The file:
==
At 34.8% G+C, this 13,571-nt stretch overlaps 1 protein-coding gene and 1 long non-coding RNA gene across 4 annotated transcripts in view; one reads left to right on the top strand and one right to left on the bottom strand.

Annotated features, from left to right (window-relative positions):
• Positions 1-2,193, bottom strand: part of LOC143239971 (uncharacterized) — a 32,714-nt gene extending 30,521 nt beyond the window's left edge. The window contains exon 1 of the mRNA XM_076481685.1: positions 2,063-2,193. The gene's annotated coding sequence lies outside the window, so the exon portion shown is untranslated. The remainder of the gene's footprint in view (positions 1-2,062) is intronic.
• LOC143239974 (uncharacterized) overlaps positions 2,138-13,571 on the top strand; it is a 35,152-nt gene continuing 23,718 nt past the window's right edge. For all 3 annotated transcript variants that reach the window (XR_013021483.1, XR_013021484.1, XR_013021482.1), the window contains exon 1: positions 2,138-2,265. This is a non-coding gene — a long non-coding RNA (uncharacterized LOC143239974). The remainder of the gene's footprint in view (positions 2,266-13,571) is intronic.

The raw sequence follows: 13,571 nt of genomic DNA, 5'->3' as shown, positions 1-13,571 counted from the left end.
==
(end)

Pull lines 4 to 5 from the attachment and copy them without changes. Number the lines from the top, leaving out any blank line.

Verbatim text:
• LOC143239974 (uncharacterized) overlaps positions 2,138-13,571 on the top strand; it is a 35,152-nt gene continuing 23,718 nt past the window's right edge. For all 3 annotated transcript variants that reach the window (XR_013021483.1, XR_013021484.1, XR_013021482.1), the window contains exon 1: positions 2,138-2,265. This is a non-coding gene — a long non-coding RNA (uncharacterized LOC143239974). The remainder of the gene's footprint in view (positions 2,266-13,571) is intronic.

The raw sequence follows: 13,571 nt of genomic DNA, 5'->3' as shown, positions 1-13,571 counted from the left end.